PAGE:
They're not big, but it is clever.
Is it really OK to refer to a dwarf as a Hobbit? Well, it was certainly more acceptable to do so in the early 1970s when Jim Turner, a former college professor and Peace Corps volunteer, not to mention a complete Tolkein geek, opened this long-standing Manila favorite.
Staffed entirely by Filipino dwarfs, the restaurant proudly proclaims it employs "the smallest waiters in the world."
Diners of a sensitive bent might balk at the political incorrectness of it all, but the waiters are of an indisputably sunny disposition. Meanwhile, Turner’s masterful brainwave has had global implications with a similar restaurant -- Dwarves of the East (without the Middle Earth overtones) having opened in Cairo, Egypt.
1212 Arquiza Trade Center; M.h. del Pilar Street, Ermita, Manila; +63 2 525 3415; www.hobbithousemanila.com
2. Pyongyang: Laos, Cambodia, Nepal and United Arab Emirates
Luckily you won't be able to understand the lyrics.
With branches worldwide, this chain stakes a claim to being North Korea’s best-loved export (we’re assuming that no one has any great affection for plastics, weapons, minerals and dual-purpose chemicals).
The unparalleled beauty of the hermit republic is showcased as giant flatscreen televisions flash images of towering mountains and shimmering lakes to diners. Later on in the evening the action steps up a notch or two as the synthesisers strike up and the slightly stern waitresses shed their inhibitions to belt out odes to the mother country.
The chain fulfils its patriotic duty financially too, sending an estimated US$30,000 annually back to North Korea.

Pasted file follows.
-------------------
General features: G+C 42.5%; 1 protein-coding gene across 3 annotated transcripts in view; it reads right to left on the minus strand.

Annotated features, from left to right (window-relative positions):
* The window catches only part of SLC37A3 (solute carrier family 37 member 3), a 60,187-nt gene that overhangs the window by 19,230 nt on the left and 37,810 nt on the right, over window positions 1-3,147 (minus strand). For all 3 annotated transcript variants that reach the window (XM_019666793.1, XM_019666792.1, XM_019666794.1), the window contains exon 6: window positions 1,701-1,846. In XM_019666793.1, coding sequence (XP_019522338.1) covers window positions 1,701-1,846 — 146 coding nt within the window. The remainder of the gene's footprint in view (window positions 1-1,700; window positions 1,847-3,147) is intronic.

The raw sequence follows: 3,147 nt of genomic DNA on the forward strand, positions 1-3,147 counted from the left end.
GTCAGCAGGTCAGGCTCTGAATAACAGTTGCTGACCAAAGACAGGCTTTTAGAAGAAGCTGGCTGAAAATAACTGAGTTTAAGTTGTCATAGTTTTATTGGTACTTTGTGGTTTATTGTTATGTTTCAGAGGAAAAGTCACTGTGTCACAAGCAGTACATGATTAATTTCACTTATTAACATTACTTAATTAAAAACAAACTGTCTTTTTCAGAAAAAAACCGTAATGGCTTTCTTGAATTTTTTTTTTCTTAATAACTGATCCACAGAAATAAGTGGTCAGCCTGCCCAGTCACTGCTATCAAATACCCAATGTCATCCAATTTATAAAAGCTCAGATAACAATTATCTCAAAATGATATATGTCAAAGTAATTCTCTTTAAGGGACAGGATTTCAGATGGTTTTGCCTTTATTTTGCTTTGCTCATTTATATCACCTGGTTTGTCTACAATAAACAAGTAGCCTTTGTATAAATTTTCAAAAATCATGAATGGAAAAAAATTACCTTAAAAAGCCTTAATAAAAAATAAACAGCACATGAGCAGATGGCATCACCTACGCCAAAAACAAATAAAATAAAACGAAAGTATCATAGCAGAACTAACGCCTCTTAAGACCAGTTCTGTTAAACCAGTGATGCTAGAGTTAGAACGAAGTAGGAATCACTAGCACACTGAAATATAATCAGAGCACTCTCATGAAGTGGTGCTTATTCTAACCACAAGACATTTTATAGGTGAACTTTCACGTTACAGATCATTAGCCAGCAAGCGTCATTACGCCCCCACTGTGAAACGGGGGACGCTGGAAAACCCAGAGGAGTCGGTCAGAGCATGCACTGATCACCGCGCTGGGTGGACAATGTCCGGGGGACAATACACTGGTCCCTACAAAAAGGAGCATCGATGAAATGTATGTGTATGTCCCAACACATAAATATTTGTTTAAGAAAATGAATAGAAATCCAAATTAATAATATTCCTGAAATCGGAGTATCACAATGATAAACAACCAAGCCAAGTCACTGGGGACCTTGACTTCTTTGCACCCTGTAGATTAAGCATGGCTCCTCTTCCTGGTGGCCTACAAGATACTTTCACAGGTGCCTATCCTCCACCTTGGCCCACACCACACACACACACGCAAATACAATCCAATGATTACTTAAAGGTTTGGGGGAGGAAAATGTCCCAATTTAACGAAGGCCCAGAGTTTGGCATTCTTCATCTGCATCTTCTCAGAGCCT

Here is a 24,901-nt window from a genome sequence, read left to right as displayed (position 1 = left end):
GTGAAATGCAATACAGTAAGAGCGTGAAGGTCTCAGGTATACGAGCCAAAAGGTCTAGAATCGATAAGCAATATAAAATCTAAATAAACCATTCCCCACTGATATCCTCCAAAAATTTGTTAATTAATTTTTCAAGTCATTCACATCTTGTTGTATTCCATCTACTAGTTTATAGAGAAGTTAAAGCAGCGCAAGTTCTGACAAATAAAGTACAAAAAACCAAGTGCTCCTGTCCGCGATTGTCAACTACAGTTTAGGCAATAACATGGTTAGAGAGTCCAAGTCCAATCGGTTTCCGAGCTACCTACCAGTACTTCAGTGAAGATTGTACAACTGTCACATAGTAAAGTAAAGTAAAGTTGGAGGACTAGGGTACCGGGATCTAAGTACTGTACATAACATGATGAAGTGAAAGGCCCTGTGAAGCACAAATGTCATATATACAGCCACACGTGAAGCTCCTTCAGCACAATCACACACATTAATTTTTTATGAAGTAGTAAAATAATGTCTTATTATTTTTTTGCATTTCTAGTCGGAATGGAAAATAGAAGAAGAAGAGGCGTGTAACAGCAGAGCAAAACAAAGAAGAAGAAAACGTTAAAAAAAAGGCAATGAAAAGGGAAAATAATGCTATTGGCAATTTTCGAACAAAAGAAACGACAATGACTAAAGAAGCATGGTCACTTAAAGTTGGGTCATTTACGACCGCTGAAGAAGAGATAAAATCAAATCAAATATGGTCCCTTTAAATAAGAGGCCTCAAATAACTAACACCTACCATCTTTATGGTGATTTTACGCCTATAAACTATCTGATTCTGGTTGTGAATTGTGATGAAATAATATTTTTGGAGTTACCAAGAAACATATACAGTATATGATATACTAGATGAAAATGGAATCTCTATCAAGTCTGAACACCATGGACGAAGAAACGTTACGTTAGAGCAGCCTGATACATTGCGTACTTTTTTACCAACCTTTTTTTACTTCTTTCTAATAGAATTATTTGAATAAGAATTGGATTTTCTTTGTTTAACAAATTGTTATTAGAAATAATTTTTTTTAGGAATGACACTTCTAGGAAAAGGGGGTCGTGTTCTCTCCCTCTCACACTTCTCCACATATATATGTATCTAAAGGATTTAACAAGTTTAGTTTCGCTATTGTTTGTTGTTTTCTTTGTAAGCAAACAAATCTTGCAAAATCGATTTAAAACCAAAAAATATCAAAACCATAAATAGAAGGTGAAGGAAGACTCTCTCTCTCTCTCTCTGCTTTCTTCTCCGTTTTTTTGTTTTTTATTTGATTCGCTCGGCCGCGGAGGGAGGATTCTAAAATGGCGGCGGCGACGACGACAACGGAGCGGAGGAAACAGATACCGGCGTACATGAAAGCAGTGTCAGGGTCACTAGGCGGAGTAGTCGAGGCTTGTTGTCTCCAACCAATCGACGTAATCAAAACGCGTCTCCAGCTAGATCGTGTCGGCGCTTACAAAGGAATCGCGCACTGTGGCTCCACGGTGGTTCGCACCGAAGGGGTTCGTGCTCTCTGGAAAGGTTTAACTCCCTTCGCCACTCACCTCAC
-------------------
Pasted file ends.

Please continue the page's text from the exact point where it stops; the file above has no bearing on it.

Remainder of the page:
Vientiane branch: Th Nong Bon; +856 21 263 118
3. Heart Attack Grill: Las Vegas, Nevada, United States
Table for two -- you and the burger.
The lines between conceptual art, satire and cold, hard artery-clogged reality are very much blurred at this merciless take on the traditional U.S. diner.
Taking as its start point the American predilection for massive over-consumption, the restaurant serves up what its founder, Jon Basso, once called "nutritional pornography, or food so bad for you it is shocking."
Two customers have recently suffered heart attacks while eating at this to-hell-with-health diner.
Orders are taken by busty stethoscope-wielding nurses who then dole out prescriptions for "single," "double," "triple" and "quadruple" bypass burgers ranging from eight to a whopping 32 ounces of meat.
The "quadruple" consists of four half-pound patties, eight slices of cheese and 16 slices of bacon while the bun is coated with lard.
450 Fremont St., Las Vegas; www.heartattackgrill.com
4. NG Meat Bar: Tel Aviv, Israel
Your hands are the best cutlery.
NG Meat Bar's website describes it as a "small, romantic and almost magical" place; but it’s probably best to avoid arranging an intimate tête-à-tête when NG Meat Bar hosts one of its regular "Barbarian" meals.
Diners are posited around a large communal table then plied with wine and boutique beers -- the restaurant is known for championing the Israeli microbrew community -- before the meat feast commences.
Fleshy delicacies include oxtail in red wine and chestnuts, roasted duck, piglet in maple sauce, lamb shank and raw beef fillet on the bone. There’s no cutlery or plates -- customers just unleash their inner Cro-Magnon man and tear the meat apart with their bare hands.
6th Ehad Ha’am St., Neve Tsedek, +972 3 516 7888; www.ngrestaurant.co.il
5. Eternity: Truskavets, Ukraine
Two records: 1. The biggest coffin, 2. A coffin you can eat in.
With the Ukrainian sense of humor being famously morbid, it is a natural home for the world’s first coffin restaurant. Run by a group of undertakers -- yep, it’s a pretty weird joint -- the eatery abounds with deathly connotations.